The purpose of workers’ compensation coverage is to ensure that employees who are injured while performing job duties are financially covered during recovery periods. That means covering the cost of medical treatments and possibly reimbursing employees for lost wages if they can’t work because they are injured. However, workers’ compensation doesn’t cover all injuries, even when they occur on a job site.
First, to receive workers’ compensation benefits, you actually have to be covered by such a plan. Some freelance or contract workers are not covered by such plans, and very small businesses with only one or two employees don’t always have to have workers’ compensation coverage. The same is true if you work for yourself.
Second, workers’ compensation typically only covers injuries that occurred during the appropriate scope of your job. That means if you are a construction worker and you decide to do a back flip off a piece of equipment just for fun, workers’ compensation probably isn’t going to cover any injuries that you incur because of that action. A back flip is not usually a required or necessary function in a person’s construction-related job. Yes, it’s a bit of a silly example, but it illustrates the point that actions far outside your job requirements might not be covered.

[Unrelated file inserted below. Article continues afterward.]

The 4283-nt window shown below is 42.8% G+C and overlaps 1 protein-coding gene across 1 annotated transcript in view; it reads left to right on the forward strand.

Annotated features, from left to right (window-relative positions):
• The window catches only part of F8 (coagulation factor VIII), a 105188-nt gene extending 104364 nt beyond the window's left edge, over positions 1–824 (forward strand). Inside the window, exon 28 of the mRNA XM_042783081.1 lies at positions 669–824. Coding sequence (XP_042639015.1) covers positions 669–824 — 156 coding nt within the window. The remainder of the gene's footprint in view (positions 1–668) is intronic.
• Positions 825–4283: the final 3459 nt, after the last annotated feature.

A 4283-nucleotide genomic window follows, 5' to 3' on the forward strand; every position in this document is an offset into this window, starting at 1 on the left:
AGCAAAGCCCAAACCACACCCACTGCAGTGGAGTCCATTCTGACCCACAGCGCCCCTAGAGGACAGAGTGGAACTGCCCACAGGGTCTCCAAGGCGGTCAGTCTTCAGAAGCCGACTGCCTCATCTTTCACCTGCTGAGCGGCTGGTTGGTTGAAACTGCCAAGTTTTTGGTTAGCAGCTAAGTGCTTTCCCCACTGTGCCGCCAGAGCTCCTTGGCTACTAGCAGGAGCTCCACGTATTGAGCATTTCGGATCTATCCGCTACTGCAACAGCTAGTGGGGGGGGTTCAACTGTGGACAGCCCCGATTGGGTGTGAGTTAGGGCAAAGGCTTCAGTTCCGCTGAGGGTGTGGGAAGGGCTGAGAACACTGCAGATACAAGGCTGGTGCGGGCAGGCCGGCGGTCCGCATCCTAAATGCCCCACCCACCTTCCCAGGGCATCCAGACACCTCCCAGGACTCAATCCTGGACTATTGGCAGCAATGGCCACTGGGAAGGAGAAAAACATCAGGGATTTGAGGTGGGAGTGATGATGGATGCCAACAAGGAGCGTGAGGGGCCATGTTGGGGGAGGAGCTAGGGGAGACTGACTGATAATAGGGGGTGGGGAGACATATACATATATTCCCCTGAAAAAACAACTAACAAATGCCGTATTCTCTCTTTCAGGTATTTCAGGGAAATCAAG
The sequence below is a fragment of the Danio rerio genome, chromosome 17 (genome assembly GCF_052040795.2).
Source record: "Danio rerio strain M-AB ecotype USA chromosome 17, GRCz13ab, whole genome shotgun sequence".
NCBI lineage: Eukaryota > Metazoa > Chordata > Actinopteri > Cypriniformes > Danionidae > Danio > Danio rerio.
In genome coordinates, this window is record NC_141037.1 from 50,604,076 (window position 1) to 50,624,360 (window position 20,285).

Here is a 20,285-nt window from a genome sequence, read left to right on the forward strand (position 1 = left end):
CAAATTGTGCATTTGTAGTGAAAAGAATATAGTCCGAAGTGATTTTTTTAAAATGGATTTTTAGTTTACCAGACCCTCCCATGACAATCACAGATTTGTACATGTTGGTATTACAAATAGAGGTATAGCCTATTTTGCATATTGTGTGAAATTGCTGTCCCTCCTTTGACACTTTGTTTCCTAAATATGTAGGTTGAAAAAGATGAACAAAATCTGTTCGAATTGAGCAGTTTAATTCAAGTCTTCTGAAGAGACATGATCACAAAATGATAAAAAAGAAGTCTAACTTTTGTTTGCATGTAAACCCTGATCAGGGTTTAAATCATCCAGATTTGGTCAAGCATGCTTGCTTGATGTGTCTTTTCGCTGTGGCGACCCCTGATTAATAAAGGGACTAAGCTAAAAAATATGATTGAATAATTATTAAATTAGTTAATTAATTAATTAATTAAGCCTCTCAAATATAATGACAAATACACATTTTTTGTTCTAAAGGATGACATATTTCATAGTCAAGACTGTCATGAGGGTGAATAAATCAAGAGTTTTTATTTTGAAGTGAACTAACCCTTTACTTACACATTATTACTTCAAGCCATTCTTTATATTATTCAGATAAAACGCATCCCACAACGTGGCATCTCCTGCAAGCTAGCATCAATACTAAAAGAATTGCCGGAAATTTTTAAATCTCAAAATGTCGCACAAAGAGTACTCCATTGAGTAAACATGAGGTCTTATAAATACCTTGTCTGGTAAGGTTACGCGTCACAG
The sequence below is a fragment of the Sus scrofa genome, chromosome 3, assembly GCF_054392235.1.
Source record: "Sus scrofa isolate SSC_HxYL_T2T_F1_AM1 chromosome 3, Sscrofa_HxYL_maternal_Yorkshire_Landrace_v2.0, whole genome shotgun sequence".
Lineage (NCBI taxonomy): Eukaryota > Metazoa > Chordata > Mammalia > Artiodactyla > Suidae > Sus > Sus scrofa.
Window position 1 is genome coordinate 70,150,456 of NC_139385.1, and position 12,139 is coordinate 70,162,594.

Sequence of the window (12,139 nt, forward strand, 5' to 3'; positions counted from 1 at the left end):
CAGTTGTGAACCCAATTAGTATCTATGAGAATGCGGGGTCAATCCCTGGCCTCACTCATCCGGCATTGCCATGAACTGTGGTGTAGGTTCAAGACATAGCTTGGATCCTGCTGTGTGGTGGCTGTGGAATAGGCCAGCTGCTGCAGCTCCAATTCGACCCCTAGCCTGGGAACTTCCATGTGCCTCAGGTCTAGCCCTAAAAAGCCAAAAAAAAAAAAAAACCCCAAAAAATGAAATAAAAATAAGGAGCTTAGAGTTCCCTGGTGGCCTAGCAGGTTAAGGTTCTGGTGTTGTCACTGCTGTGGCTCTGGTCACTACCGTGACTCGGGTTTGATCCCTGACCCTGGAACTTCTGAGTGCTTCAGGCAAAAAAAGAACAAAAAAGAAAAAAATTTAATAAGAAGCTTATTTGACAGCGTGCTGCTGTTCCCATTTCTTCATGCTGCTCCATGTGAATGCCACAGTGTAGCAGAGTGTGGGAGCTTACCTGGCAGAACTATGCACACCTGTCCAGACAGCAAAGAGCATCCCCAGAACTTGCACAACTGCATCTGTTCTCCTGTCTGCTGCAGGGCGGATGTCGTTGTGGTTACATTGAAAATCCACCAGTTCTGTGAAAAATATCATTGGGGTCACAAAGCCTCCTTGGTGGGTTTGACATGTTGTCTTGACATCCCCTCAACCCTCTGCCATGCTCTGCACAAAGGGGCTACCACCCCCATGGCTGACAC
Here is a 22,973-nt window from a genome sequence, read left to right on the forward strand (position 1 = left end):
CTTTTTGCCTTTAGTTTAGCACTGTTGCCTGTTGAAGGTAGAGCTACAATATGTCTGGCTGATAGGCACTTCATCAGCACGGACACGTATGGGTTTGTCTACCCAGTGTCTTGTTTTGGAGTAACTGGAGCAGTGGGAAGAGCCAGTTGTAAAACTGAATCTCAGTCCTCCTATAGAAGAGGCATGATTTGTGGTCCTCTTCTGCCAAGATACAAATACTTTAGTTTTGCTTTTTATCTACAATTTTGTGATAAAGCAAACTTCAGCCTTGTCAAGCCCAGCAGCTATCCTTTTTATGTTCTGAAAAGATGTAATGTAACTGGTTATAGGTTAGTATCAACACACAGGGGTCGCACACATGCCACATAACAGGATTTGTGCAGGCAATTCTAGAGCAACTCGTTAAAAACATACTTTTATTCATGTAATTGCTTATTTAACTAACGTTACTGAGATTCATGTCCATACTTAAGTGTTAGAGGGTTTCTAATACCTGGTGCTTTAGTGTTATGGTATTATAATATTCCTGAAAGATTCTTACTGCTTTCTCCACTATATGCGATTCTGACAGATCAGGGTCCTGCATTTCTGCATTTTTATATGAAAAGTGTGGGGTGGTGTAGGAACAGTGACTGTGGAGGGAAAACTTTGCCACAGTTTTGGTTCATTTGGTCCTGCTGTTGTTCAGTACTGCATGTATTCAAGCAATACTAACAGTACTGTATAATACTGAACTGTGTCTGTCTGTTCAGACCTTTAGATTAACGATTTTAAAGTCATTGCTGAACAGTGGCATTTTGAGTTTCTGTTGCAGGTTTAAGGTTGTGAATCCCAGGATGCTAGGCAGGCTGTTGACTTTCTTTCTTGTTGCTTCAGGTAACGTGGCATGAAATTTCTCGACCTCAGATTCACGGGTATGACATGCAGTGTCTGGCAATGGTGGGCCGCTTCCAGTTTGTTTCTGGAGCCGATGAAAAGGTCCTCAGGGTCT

Finally, workers’ compensation usually won’t pay if you are injured in an accident that was caused by your own drug or alcohol use. However, it might pay if you were injured in an accident caused by another worker’s inebriation or out-of-job-scope behavior.
If you believe you are dealing with a work-related injury and workers’ compensation isn’t stepping up to cover costs, don’t give up. Consider working with an employment law professional to file and follow up with all your claims.
Source: FindLaw, “Construction Injuries FAQ,” accessed Sep. 16, 2016
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